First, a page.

Re: sponsorship, this post wasn’t sponsored by a beauty company. Was it an issue that it was sponsored at all, or that the writer suggested her version of self-care involved purchasing something?


      • I don’t think it’s that the writer’s version of self-care involved purchasing something, I think the discomfort some are feeling stems more from the fact that, by virtue of this being a sponsored post, the writer’s version of self-care is being used to sell us something (or at least the sponsor hopes that readers will buy the sponsor-provided products). Maybe that’s because self-care is supposed to be about giving ourselves a break from the immense stresses of modern life, and being bombarded with the relentless selling that happens in online culture (where everything/everyone is a brand, and lots of posts are actually advertisements) is one of those modern stresses. It starts to feel like we can never have enough to live a good life; we never measure up to what’s being presented online, and we’re constantly being told to buy something to “fix” that. That makes a lot of people feel cruddy. Self-care is supposed to help us re-centered from pressures like that, so when the concept of self-care itself is used to do the selling, it feels uncomfortable.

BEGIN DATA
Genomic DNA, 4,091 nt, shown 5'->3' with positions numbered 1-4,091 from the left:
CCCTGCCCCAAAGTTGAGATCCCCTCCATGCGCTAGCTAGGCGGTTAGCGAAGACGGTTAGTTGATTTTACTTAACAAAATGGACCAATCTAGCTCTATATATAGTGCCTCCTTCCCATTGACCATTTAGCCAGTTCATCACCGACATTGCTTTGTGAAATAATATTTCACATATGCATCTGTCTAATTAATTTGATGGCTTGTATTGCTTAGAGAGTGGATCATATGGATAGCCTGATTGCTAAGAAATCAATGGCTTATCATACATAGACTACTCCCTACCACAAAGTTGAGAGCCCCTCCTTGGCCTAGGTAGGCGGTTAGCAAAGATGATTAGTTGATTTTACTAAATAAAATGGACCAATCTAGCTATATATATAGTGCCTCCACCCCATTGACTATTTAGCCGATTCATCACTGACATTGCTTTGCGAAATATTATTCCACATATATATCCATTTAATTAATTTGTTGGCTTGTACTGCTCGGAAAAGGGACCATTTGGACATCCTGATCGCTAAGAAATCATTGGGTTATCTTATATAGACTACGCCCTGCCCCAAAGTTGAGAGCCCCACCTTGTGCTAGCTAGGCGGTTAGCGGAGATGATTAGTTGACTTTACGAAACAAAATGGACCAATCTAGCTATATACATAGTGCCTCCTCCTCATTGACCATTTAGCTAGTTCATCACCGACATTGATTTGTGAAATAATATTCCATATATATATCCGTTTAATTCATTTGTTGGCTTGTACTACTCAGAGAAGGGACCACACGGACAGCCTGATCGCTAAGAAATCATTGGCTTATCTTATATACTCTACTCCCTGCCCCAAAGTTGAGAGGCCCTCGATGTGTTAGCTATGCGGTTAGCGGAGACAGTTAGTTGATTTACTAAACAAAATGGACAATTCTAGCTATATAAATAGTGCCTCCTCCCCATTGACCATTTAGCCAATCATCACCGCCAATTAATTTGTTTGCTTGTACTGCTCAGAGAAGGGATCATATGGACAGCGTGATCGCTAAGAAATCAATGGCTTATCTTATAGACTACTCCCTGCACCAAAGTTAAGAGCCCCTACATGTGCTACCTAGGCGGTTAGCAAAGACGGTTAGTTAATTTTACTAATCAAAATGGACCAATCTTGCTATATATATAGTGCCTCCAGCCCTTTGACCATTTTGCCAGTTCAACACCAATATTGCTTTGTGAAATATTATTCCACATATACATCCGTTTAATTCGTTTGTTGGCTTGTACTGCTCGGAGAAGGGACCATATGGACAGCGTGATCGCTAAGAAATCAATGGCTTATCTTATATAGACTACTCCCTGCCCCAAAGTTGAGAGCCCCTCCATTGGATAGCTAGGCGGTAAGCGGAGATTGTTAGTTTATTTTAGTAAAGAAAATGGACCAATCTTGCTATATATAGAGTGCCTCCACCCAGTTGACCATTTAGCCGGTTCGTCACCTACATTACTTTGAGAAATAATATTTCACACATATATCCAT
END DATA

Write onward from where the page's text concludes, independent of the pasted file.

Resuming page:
That said, I hope Caitlin doesn’t feel bad about any of the comments here. Sponsored content can be so tricky, and you could just about twist yourself into a pretzel trying to think of and avoid every potentially objectionable aspect. The only way to do that is to avoid sponsored content entirely, but it’s a necessity in this day-and-age for blogs, especially when, as is the case with D*S, staff are paid a living wage and benefits. I think D*S is really thoughtful about how sponsored content is managed and presented, and I appreciate that, and your willingness to have a conversation about this particular post!

        • Jen